Is it not obvious that such would have been the answer—is it not clear, from the spirit in which the controversy has been conducted, that no other reply would be received from the Canadians in answer to concessions volunteered by the Government. In August, 1837, therefore, the Assembly, having met, refused altogether to comply with the request of the Governor to grant the supplies, and persevered in their former demands, with the trifling admission, that there was a possibility of granting them at some future time. They were accordingly prorogued. With respect to all that has happened since the events of which I have been speaking, as there is a sufficiently succinct narration to be deduced from the papers which have been laid before the House, I do not mean to refer to them in detail, contenting myself with a reference to their most prominent features. It appears that soon after the reception of the resolutions of which I have just spoken, violent meetings were held in Canada, at which these resolutions were arraigned, the Government of the colonies held up to odium and scorn, and at which not unfrequently the example of the United States of America was held up as the one it behoved the Canadians to follow.
The nature and objects of these meetings were very boldly expressed, but still it appears, by repeated despatches from Lord Gosford, that for a long time he did not consider these demonstrations of importance, and even in his later communications he has more than once said, he thinks that the system of agitation has failed in accomplishing its objects, that a better spirit is commencing to prevail, and that many who were but a little time past favourably disposed to the alleged objects of the movement party, have lately expressed themselves as better inclined to the mother-country. But after the meetings I have described above, had gone on for a considerable time, it appears, others commenced which were certainly of a more formidable character.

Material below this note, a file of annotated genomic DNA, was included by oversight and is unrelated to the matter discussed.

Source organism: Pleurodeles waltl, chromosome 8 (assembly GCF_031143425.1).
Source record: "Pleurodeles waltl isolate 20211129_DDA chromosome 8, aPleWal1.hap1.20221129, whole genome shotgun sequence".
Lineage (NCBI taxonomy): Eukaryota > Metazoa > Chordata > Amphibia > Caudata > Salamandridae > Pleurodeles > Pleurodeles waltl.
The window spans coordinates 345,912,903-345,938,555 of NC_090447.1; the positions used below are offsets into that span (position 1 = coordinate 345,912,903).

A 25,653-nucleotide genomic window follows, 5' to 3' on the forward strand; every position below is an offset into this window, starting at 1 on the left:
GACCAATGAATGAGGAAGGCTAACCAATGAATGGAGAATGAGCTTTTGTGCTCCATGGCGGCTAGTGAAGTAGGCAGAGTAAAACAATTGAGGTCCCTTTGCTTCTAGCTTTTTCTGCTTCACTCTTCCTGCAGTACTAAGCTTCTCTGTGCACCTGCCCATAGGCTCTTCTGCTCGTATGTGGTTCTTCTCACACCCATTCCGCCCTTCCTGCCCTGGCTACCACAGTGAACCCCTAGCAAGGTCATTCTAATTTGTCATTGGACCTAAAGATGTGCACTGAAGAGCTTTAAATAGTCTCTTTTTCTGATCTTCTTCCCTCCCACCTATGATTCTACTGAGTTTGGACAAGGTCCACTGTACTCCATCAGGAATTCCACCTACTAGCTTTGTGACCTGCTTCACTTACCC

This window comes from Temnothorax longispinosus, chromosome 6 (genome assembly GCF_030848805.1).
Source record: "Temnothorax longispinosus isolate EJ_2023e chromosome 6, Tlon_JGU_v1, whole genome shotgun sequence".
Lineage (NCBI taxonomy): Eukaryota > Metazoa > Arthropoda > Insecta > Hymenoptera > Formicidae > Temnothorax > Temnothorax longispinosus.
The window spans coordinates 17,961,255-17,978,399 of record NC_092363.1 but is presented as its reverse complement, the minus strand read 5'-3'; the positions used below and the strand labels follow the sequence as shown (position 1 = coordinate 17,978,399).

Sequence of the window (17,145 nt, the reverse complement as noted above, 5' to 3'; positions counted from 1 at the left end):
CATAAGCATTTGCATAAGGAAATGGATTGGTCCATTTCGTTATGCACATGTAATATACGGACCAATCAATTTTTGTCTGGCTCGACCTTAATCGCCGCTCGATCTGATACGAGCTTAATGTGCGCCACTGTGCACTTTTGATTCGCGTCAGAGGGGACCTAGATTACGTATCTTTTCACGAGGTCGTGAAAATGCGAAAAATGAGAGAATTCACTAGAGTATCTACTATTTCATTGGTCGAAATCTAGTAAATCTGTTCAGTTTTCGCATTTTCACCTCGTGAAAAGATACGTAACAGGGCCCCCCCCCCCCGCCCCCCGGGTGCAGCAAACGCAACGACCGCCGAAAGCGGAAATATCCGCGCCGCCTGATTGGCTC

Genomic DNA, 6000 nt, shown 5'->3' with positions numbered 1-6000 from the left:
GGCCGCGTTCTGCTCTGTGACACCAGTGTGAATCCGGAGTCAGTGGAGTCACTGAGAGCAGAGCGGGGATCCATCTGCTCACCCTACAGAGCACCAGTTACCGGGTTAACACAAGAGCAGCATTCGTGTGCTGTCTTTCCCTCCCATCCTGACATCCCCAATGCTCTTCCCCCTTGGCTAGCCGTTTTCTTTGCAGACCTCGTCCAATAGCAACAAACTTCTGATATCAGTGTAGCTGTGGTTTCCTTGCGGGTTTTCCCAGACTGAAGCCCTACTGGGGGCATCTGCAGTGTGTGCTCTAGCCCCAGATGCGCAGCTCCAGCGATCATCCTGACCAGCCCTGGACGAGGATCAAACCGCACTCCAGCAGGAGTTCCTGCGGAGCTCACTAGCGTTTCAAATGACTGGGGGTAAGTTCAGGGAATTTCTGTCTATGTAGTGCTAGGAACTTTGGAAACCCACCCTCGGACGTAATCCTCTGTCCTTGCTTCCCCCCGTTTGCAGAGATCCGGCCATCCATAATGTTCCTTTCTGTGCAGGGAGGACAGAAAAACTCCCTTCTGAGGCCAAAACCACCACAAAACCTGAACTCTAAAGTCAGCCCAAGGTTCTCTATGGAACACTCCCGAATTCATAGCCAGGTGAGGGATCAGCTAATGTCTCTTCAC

Lord Gosford's attention having been called to their existence, and to the propositions discussed before them, he conceived it to be his duty to dismiss from the militia, certain officers who had taken part at these violent, and I will say seditious, assemblies. Upon this the people met, and after most violently impugning the conduct and motives of the Governor for the dismissal, they proceeded to elect officers for themselves; and passed resolutions, pledging themselves not to submit any case of theirs to a magistrate holding authority from her Majesty, and concluded, by declaring themselves ready to act in any manner that should be required 30 under certain "pacificators," appointed by themselves, and the officers of the militia they themselves had just elected.
It was obvious from the very selection of these officers, and from the people proceeding to obey their commands, that the intention was, to throw off all allegiance to the mother country; but unfortunately, matters did not stop here. These seditious meetings continued to be held; and, goaded on by the inflammatory declamation of the orators, the mob proceeded, in, many instances, to acts of personal violence against all who refused to obey the mandates of these illegal meetings. Parties went round at night threatening with destruction all who refused to join the ranks of the disaffected; in many instances houses and property were destroyed, and the extreme vengeance of an infuriated rabble was held out to those officers of the militia who had not been dismissed by the Governor, and evinced an inclination to perform their duties with loyalty and fidelity.
On the 2nd of September, Lord Gosford, in a dispatch to Lord Glenelg, says—